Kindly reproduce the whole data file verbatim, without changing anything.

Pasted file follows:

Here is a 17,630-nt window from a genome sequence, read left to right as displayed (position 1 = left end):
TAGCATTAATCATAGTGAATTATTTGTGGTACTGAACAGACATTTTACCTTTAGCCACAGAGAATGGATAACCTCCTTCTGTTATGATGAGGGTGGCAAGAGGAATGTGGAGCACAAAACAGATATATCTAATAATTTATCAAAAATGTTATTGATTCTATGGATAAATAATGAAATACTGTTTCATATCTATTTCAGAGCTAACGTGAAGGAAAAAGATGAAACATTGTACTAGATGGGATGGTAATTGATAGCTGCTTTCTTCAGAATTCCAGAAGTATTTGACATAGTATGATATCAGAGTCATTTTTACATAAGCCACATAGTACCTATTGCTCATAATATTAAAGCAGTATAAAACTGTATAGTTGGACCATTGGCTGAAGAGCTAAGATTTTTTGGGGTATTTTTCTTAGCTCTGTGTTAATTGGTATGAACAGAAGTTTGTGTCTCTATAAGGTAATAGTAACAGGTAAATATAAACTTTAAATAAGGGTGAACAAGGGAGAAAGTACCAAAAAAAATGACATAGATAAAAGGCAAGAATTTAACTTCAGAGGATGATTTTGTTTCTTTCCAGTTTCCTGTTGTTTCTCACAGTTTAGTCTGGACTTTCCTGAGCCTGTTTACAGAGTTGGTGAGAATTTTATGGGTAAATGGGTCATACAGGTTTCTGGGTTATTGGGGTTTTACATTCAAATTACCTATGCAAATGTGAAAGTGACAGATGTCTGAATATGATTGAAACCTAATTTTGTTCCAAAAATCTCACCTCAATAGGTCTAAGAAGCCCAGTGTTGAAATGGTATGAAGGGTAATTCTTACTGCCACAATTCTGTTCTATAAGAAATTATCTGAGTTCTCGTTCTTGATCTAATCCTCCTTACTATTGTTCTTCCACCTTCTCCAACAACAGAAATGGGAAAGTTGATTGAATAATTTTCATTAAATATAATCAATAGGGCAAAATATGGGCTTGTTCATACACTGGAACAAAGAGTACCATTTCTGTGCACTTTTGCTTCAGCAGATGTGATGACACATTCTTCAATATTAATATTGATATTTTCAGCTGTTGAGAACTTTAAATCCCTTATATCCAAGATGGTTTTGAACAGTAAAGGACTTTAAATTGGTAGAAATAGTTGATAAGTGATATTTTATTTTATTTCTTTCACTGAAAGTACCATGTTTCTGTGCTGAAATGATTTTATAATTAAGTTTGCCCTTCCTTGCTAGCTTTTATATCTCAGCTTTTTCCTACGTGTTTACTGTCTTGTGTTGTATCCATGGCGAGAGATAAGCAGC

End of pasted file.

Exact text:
Here is a 17,630-nt window from a genome sequence, read left to right as displayed (position 1 = left end):
TAGCATTAATCATAGTGAATTATTTGTGGTACTGAACAGACATTTTACCTTTAGCCACAGAGAATGGATAACCTCCTTCTGTTATGATGAGGGTGGCAAGAGGAATGTGGAGCACAAAACAGATATATCTAATAATTTATCAAAAATGTTATTGATTCTATGGATAAATAATGAAATACTGTTTCATATCTATTTCAGAGCTAACGTGAAGGAAAAAGATGAAACATTGTACTAGATGGGATGGTAATTGATAGCTGCTTTCTTCAGAATTCCAGAAGTATTTGACATAGTATGATATCAGAGTCATTTTTACATAAGCCACATAGTACCTATTGCTCATAATATTAAAGCAGTATAAAACTGTATAGTTGGACCATTGGCTGAAGAGCTAAGATTTTTTGGGGTATTTTTCTTAGCTCTGTGTTAATTGGTATGAACAGAAGTTTGTGTCTCTATAAGGTAATAGTAACAGGTAAATATAAACTTTAAATAAGGGTGAACAAGGGAGAAAGTACCAAAAAAAATGACATAGATAAAAGGCAAGAATTTAACTTCAGAGGATGATTTTGTTTCTTTCCAGTTTCCTGTTGTTTCTCACAGTTTAGTCTGGACTTTCCTGAGCCTGTTTACAGAGTTGGTGAGAATTTTATGGGTAAATGGGTCATACAGGTTTCTGGGTTATTGGGGTTTTACATTCAAATTACCTATGCAAATGTGAAAGTGACAGATGTCTGAATATGATTGAAACCTAATTTTGTTCCAAAAATCTCACCTCAATAGGTCTAAGAAGCCCAGTGTTGAAATGGTATGAAGGGTAATTCTTACTGCCACAATTCTGTTCTATAAGAAATTATCTGAGTTCTCGTTCTTGATCTAATCCTCCTTACTATTGTTCTTCCACCTTCTCCAACAACAGAAATGGGAAAGTTGATTGAATAATTTTCATTAAATATAATCAATAGGGCAAAATATGGGCTTGTTCATACACTGGAACAAAGAGTACCATTTCTGTGCACTTTTGCTTCAGCAGATGTGATGACACATTCTTCAATATTAATATTGATATTTTCAGCTGTTGAGAACTTTAAATCCCTTATATCCAAGATGGTTTTGAACAGTAAAGGACTTTAAATTGGTAGAAATAGTTGATAAGTGATATTTTATTTTATTTCTTTCACTGAAAGTACCATGTTTCTGTGCTGAAATGATTTTATAATTAAGTTTGCCCTTCCTTGCTAGCTTTTATATCTCAGCTTTTTCCTACGTGTTTACTGTCTTGTGTTGTATCCATGGCGAGAGATAAGCAGC